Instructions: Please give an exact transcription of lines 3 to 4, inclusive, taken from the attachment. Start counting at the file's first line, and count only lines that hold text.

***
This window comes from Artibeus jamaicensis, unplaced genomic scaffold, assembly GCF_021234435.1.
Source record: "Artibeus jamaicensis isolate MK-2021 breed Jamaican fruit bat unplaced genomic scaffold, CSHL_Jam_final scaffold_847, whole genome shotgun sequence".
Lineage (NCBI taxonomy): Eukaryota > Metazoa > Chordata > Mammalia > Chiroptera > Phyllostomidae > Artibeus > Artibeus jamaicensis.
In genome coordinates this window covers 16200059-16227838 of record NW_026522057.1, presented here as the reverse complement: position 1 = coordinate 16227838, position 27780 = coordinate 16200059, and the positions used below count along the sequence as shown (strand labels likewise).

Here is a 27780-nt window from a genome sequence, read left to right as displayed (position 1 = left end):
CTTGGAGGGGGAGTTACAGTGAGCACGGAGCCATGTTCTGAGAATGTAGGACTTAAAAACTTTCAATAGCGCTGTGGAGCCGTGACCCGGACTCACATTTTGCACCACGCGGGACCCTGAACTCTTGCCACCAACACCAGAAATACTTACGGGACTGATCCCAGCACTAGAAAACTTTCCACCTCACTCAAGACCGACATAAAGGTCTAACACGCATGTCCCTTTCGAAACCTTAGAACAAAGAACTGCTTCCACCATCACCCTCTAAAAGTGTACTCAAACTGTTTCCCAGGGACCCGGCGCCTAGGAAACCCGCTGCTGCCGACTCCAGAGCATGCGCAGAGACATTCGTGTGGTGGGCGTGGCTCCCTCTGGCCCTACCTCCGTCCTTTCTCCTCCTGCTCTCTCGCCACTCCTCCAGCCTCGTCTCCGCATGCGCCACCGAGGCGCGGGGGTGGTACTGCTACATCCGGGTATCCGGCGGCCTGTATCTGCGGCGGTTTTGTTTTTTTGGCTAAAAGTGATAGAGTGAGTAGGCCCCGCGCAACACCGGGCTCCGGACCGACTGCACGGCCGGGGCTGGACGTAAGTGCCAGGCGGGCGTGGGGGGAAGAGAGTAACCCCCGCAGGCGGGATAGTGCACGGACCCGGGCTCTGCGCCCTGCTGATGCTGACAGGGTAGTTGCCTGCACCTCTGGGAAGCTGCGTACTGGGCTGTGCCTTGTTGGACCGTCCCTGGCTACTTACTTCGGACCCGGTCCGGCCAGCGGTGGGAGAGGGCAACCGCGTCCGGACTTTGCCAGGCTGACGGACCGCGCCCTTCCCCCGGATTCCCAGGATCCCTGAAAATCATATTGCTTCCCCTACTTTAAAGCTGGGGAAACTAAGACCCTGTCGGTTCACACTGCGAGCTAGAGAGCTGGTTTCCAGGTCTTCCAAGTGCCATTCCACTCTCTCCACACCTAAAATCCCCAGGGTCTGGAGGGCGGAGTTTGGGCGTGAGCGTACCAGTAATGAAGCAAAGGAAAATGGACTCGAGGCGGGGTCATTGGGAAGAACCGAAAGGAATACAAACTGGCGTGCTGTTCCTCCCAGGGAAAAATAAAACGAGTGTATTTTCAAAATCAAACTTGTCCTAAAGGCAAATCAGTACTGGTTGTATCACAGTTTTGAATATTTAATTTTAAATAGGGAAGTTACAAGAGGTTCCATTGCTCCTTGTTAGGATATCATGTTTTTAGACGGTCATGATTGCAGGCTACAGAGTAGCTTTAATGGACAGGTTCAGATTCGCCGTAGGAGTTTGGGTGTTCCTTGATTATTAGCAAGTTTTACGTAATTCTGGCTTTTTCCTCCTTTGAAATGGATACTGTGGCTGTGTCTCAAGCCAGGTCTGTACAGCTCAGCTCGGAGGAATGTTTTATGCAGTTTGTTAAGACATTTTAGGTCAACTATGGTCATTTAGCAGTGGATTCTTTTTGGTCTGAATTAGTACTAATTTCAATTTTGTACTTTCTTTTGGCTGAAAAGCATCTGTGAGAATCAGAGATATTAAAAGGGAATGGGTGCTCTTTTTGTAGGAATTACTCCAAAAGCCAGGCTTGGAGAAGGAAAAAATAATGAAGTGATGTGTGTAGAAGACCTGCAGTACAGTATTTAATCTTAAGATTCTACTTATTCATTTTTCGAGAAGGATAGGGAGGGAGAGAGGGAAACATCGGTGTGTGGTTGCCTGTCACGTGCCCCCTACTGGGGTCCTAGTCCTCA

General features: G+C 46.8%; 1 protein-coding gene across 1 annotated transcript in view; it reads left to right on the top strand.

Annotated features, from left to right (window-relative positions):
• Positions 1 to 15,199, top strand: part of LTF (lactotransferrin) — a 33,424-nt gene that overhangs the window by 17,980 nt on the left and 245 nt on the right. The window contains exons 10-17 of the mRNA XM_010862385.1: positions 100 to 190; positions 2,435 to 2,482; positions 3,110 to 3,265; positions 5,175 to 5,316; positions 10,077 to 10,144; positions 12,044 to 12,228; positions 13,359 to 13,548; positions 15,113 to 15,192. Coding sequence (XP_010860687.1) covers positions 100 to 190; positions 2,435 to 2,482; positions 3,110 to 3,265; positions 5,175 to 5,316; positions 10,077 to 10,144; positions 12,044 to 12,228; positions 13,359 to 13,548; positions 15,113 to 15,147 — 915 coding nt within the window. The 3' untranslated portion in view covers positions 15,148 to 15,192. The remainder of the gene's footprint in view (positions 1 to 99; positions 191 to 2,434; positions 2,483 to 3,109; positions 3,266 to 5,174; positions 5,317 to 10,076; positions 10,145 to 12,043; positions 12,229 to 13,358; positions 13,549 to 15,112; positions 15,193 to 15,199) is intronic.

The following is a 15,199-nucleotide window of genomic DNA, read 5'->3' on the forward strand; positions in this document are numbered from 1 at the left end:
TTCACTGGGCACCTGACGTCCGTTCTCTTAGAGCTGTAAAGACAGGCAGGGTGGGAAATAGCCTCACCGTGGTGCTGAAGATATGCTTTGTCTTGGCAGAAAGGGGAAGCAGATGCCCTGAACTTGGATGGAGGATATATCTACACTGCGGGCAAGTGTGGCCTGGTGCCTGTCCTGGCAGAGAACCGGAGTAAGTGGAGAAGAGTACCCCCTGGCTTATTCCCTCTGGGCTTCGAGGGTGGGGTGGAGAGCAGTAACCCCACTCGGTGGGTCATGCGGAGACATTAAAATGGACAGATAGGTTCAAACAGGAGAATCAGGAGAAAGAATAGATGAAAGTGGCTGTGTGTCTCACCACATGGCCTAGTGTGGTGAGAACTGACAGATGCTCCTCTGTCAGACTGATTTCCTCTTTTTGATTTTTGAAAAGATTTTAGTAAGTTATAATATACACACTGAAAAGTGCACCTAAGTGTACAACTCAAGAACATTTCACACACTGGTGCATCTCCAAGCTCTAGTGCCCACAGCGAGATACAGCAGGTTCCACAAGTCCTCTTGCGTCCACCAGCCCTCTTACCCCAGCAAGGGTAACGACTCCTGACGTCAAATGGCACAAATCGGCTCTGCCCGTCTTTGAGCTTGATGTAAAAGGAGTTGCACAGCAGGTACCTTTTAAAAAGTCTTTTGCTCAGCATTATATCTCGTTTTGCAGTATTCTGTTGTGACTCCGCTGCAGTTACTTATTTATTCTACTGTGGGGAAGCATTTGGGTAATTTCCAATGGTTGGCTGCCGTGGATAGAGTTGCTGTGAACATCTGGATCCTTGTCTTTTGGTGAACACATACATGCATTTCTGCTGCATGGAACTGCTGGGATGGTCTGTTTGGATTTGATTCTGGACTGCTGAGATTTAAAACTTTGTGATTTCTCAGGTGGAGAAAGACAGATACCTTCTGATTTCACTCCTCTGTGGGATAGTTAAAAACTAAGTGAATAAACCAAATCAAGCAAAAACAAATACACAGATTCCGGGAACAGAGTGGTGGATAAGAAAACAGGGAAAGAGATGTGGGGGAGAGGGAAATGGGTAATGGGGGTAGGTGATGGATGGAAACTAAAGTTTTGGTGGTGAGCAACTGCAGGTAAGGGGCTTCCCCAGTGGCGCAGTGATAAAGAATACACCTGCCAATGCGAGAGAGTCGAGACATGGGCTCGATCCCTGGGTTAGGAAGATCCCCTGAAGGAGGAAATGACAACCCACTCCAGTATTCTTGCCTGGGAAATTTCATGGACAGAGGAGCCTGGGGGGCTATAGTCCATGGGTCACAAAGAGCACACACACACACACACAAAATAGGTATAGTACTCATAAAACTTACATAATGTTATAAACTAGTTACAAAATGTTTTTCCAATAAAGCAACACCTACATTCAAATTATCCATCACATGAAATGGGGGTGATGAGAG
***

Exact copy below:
Lineage (NCBI taxonomy): Eukaryota > Metazoa > Chordata > Mammalia > Chiroptera > Phyllostomidae > Artibeus > Artibeus jamaicensis.
In genome coordinates this window covers 16200059-16227838 of record NW_026522057.1, presented here as the reverse complement: position 1 = coordinate 16227838, position 27780 = coordinate 16200059, and the positions used below count along the sequence as shown (strand labels likewise).